On some measures, social prescribing is explicitly not healthcare as it might be viewed traditionally by members of the public (i.e. delivered in specific settings – hospitals, surgeries – by medical professionals). It is too restrictive to demand that the NHS only spend money on things that directly contribute to health (e.g. through the diagnosis and treatment of disease). However, we don’t typically expect healthcare funds to be spent on education, housing, or the arts. Yet the more we learn about the aetiology of NCDs, the more apparent it is that a range of factors can contribute to or detract from health. This makes the question of what, exactly, the scope of health services should be more acute. Health professionals advise us on our dietary habits, how we travel to work, how we spend our leisure time. The decision to practice social prescribing could encourage even more activities to be viewed in terms of their contribution to health, inviting further medicalisation. Alternatively, it may reduce medicalisation by taking a more holistic perspective to health and well-being, encouraging people with low mood or anxiety, for example, to try social activities or to engage in cultural events alongside, or in place of, medication.
If isolation, housing, employment, etc. have a clear effect on health, the NHS may be justified in intervening on these upstream factors as part of its role to protect and promote health. We might accept that definitions of health are (and ought to be) widening. The NHS need no longer focus on narrow health promotion and disease alleviation; it might legitimately act to promote broader well-being and related values, by facilitating people to lead a meaningful, purposeful life, in which important relationships are fostered.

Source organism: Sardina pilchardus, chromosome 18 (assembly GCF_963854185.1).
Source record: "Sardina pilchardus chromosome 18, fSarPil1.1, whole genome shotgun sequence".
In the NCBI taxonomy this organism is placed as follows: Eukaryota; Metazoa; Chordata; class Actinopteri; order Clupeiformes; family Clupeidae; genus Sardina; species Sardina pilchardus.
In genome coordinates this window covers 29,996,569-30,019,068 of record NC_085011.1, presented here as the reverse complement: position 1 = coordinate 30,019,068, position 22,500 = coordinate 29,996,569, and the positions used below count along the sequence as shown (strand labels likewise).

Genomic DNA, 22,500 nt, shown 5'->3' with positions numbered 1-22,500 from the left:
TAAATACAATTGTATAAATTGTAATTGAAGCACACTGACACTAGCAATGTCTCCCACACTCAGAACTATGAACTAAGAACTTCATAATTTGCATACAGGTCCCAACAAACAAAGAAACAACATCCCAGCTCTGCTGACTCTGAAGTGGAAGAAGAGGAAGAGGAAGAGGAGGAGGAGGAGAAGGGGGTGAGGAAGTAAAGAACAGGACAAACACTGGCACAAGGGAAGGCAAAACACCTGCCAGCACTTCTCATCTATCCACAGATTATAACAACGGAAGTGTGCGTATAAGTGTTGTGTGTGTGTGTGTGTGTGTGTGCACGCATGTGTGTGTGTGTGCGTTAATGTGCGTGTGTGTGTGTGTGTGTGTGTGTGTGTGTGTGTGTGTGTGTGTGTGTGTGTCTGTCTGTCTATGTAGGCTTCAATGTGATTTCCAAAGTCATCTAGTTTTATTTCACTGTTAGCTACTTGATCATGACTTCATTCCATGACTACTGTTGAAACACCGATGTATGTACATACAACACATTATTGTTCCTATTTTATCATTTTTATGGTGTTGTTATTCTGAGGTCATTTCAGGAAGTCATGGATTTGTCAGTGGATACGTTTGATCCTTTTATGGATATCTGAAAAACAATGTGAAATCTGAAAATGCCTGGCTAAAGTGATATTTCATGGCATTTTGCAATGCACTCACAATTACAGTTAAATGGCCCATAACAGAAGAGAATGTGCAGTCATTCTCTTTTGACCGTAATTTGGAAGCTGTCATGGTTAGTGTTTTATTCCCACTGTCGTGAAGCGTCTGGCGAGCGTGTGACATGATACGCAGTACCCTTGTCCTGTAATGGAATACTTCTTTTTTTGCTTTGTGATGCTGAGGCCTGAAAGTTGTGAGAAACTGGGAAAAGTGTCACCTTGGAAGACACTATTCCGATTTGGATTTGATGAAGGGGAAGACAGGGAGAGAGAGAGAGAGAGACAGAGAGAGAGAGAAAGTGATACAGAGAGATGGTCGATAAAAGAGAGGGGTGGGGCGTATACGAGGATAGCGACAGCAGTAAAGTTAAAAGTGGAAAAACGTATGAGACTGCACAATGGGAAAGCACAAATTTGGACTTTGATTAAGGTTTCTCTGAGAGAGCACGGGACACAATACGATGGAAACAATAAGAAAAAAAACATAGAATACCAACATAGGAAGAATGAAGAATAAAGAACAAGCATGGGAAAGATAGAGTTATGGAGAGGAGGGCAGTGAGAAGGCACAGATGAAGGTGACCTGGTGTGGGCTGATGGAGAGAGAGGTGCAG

Are patients being ‘fobbed off’?
One risk of directing people to social prescribing services is they feel that their health problems aren’t being taken seriously. Alternatively, people may find social prescribing intrusive, to the extent that it involves efforts to modify their lifestyle. This is speculative. Detailed empirical work will be needed to assess how, in fact, people respond to social prescribing. We should, however, acknowledge that some of the value people derive from being seen by healthcare professionals may be lost if social prescribing is used to cut down on GP appointments. For instance, receiving medical treatment and attention can be legitimising – indicating that one’s illness is sufficiently weighty to warrant specialist care. This legitimising effect might not only be of internal reassurance to the patient, but signal to others that their illness is valid. Referral to social prescribing could undermine this experience of being taken seriously.
Even if people do not resist being redirected towards non-medical services, there might yet be an objection to this practice. Doctors have a duty of care to their patients, one that is not easily or straightforwardly transferred to others. It seems that the role of the link worker here will be crucial to ensure that medical care, when necessary, is sought, and that those neither qualified nor capable of dealing with patients’ complex health problems are not left struggling to provide support and care. Guidance on the link worker role from NHS England should help alleviate such risk.
The emotional impact of social prescribing